Nonprofits See Surge in Donations Following Trump’s Executive Orders

Last Friday President Donald Trump signed an executive order to prevent citizens and refugees of seven Muslim-majority countries from entering the United States, spurring protests in airports across the country as well as a surge in donations to groups including the American Civil Liberties Union, the National Immigration Law Center, and the International Rescue Committee. The executive order bars citizens from Iran, Iraq, Libya, Somalia, Sudan, Syria, and Yemen for ninety days, and suspends entry for Syrian refugees indefinitely. Consequently, refugees already in transit to the United States were detained upon arrival.

The ACLU has been a prominent figure in opposition to the new administration’s immigration policies, and saw an immediate mobilization from donors after the order was enacted. Over the following weekend, the ACLU received more than $24 million from over 350,000 supporters, with close to two-thirds donating to the organization for the first time. Executive Director Anthony D. Romero referred to the surge as “the Trump effect,” telling The New York Times that Trump’s latest order “has hit a live nerve with the American people.” At one point during the weekend, the ACLU website crashed from the outpouring of donations.

This event continues the trend observed since the November election, with many nonprofits experiencing an all-time high in their fundraising efforts as they posture to oppose the new administration and brace for anticipated changes. Some of these concerns have already come to fruition, as Trump signed a spate of controversial executive orders within his first week in office regarding refugee entry, the construction of a border wall, a federal hiring freeze, and support for the Dakota Access and Keystone Pipelines.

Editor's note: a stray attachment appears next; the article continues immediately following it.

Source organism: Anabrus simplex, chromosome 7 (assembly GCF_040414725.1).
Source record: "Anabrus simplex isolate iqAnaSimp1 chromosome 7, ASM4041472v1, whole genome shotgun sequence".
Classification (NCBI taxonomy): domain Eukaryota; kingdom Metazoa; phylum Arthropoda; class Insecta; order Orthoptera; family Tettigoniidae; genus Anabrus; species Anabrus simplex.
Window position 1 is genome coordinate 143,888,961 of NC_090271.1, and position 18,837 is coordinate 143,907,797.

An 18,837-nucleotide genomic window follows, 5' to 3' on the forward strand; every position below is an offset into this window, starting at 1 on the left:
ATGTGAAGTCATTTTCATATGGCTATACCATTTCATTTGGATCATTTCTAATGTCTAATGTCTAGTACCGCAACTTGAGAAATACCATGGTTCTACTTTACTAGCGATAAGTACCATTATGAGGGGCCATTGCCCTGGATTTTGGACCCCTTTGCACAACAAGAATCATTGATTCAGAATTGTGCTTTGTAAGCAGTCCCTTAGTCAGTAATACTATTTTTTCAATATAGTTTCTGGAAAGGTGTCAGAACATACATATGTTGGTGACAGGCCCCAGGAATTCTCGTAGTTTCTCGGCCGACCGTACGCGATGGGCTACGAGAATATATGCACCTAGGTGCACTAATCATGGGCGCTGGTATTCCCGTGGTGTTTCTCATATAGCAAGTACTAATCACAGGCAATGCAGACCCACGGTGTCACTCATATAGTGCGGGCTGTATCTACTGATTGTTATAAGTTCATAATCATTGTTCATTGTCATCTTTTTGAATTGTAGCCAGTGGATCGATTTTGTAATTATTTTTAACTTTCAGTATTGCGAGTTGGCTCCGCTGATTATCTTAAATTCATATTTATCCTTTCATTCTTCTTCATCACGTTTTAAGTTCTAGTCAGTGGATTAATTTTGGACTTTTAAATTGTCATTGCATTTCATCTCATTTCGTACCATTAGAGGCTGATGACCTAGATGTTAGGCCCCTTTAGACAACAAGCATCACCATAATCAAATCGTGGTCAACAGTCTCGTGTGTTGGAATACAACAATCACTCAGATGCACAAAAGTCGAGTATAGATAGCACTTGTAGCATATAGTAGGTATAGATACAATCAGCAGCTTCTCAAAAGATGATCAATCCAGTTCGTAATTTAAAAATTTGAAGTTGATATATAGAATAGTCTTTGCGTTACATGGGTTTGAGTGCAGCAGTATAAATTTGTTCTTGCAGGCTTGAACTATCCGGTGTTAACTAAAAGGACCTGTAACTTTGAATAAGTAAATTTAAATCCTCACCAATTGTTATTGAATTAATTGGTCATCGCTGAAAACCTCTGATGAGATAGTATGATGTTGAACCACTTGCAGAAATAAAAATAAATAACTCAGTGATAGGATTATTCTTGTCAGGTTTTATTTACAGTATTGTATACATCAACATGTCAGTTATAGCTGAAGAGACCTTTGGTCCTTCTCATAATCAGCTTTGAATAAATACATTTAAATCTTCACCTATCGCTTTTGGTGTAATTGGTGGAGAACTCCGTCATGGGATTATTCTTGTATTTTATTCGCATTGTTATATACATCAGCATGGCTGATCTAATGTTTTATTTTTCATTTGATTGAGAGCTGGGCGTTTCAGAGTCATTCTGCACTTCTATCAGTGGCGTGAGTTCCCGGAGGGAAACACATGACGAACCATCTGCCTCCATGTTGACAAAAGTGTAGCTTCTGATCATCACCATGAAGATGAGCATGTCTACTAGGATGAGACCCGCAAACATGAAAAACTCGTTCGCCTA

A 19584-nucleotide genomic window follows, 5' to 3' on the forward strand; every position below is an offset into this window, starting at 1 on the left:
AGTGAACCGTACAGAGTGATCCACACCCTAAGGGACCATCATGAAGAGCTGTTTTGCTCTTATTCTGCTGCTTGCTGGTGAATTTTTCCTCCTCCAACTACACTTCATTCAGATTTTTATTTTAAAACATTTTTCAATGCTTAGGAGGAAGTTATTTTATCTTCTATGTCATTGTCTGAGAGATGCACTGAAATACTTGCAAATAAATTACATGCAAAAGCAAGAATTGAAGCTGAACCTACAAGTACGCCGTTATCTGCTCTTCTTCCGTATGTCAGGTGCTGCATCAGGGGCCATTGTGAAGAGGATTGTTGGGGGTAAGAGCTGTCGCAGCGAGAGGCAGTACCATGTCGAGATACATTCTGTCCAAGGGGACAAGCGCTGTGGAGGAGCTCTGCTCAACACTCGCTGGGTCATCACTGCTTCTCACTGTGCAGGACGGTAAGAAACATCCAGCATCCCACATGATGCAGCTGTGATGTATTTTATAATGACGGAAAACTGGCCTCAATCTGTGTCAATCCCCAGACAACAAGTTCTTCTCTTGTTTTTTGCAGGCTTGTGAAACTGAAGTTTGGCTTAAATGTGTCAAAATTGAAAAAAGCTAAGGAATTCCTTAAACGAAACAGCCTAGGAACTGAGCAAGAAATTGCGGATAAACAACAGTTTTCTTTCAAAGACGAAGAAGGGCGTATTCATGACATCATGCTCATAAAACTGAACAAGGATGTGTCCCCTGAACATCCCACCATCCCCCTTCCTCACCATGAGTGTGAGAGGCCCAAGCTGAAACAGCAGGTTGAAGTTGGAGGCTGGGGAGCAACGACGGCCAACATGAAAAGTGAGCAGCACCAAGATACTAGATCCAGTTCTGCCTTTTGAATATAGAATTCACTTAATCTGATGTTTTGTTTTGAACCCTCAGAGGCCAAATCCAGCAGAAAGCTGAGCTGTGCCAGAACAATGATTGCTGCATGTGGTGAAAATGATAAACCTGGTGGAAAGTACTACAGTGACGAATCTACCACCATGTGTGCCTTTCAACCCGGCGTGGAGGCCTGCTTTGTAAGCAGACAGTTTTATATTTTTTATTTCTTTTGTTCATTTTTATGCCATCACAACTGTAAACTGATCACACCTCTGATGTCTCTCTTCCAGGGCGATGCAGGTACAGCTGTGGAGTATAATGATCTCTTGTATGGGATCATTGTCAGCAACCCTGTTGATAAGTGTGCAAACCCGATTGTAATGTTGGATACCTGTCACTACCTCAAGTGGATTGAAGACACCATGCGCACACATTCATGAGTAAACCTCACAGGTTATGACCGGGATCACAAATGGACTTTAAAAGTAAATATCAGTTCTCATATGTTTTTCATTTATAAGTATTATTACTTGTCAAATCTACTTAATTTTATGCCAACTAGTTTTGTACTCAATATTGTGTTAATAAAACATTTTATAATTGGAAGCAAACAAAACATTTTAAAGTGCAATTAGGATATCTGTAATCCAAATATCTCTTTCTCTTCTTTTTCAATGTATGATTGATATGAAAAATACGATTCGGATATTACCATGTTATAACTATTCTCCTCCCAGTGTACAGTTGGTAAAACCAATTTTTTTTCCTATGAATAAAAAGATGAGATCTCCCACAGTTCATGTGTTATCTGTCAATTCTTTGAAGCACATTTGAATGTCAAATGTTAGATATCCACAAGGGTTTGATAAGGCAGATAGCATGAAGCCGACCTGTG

Groups such as the the Council on American-Islamic Relations, the Sierra Club, and the ACLU are working to escalate their advocacy efforts, enabled by the rapid increase in giving. The Council on American-Islamic Relations is launching a $5 million defense fund against ethnic and religious discrimination and deportations. The Sierra Club has begun funding legal opposition to rollbacks on environmental regulations. And the ACLU plans to hire up to one hundred new employees in 2017.

Read more at The New York Times, The Chronicle of Philanthropy, and Philanthropy News Digest.